FTC vs. Xbox: The FTC claims cloud gaming and Xbox Game Pass are 'the same'

FTC vs. Microsoft
(Image credit: Windows Central)

What you need to know

  • Microsoft's $68.7 billion purchase of Activision Blizzard King has been slowed to a crawl due to regulatory oversight from the FTC and UK's CMA.
  • In opening statements, the FTC has made the argument that cloud streaming and multi-game subscription services can be combined into one market.
  • Concerns over cloud streaming were reportedly what led to the CMA in the UK to reject the merger.
  • Executives from NVIDIA are expected to testify about cloud gaming.

The FTC and Microsoft have met in the courtroom to battle it out over Microsoft's record-setting $68.7 billion purchase of publisher Activision Blizzard King. Each side was given 20 minutes for opening statements before US District Judge Jacqueline Corley in San Francisco. During their opening statements, the FTC's lawyers brought up the cloud gaming market and claimed that both cloud streaming and multi-game subscription services are the same markets.

Microsoft officially launched their cloud streaming service beta in 2021. 2 years later the service remains in beta still and is only available to users with a subscription to Xbox Game Pass Ultimate. Cloud streaming is not unique to Microsoft, however, as we have seen multiple other streaming platforms like Amazon Luna and NVIDIA GeForce Now rise in prominence. There was also the ill-fated Google Stadia, which was recently shuttered. Microsoft's cloud service is unique in that it allows users to gain access to games that they do not expressly own through its connection with Game Pass. This seems to be causing some confusion for the FTC who, in their opening statements, claimed that the Cloud gaming market and multi-game subscription service market are one and the same.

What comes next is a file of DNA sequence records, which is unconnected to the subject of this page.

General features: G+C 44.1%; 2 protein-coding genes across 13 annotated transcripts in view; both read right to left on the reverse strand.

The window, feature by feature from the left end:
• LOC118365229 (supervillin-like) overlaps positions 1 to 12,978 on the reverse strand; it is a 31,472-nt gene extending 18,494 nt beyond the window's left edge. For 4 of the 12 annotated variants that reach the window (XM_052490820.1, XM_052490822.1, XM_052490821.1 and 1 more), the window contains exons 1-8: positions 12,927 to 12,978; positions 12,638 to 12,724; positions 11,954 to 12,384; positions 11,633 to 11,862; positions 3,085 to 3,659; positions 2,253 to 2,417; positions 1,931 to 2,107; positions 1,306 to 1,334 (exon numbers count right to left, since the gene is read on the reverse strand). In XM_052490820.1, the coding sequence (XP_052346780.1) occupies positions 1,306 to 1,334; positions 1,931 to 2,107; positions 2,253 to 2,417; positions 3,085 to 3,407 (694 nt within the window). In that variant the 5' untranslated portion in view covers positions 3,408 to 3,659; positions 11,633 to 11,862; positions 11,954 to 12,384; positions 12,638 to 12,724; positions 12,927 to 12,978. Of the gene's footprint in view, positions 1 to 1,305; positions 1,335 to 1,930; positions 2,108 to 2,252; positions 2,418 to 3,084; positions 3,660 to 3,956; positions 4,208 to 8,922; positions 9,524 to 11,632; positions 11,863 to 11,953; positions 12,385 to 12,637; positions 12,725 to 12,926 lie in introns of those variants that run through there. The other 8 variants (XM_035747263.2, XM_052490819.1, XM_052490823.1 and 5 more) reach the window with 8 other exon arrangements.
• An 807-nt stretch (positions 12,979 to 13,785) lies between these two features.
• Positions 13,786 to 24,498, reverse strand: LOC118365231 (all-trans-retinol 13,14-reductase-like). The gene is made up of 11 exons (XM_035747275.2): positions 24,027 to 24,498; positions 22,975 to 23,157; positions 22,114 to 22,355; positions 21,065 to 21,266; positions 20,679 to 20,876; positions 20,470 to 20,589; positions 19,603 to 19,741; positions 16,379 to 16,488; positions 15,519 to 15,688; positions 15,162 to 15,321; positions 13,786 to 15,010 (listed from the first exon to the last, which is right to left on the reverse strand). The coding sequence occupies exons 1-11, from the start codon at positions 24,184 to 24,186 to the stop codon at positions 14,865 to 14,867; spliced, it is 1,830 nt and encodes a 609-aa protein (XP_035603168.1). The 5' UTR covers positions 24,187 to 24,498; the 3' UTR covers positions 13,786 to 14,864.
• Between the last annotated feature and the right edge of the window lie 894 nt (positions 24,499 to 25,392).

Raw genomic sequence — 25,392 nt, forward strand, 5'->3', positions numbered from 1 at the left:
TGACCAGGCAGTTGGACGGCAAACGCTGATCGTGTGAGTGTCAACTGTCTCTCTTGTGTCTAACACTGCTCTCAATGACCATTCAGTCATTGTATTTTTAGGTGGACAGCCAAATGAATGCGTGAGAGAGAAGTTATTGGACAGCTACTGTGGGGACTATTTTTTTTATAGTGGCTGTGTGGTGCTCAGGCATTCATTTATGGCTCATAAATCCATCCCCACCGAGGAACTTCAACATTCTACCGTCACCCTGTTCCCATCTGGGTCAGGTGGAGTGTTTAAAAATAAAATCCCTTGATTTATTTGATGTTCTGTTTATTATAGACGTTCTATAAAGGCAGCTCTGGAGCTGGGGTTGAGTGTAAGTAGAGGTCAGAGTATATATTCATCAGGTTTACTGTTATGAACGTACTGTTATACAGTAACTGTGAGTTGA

Cloud gaming has proven to be one of the more contentious points for the Xbox x Activision merger, with Microsoft having made multiple 10-year deals to bring Xbox games to smaller cloud streaming platforms such as Boosteroid. These deals have proven to be successful remedies for other regulatory bodies such as in the EU, however the FTC has argued today in court that these remedies should be deemed irrelevant. 

During his testimony Head of Microsoft Studios Matt Booty addressed a statement he made in 2019 where he responded "No effing way" when pitched the idea of putting Xbox's exclusive game library on NVIDIA's competing cloud service. Clearly Microsoft's strategy has changed since the comment was originally made, however, as GeForce Now is one of the services that Microsoft has signed a 10-year deal with. NVIDIA's executives are also expected to give testimony during this hearing. 

Cole Martin

Cole is the resident Call of Duty know-it-all and indie game enthusiast for Windows Central. She's a lifelong artist with two decades of experience in digital painting, and she will happily talk your ear off about budget pen displays.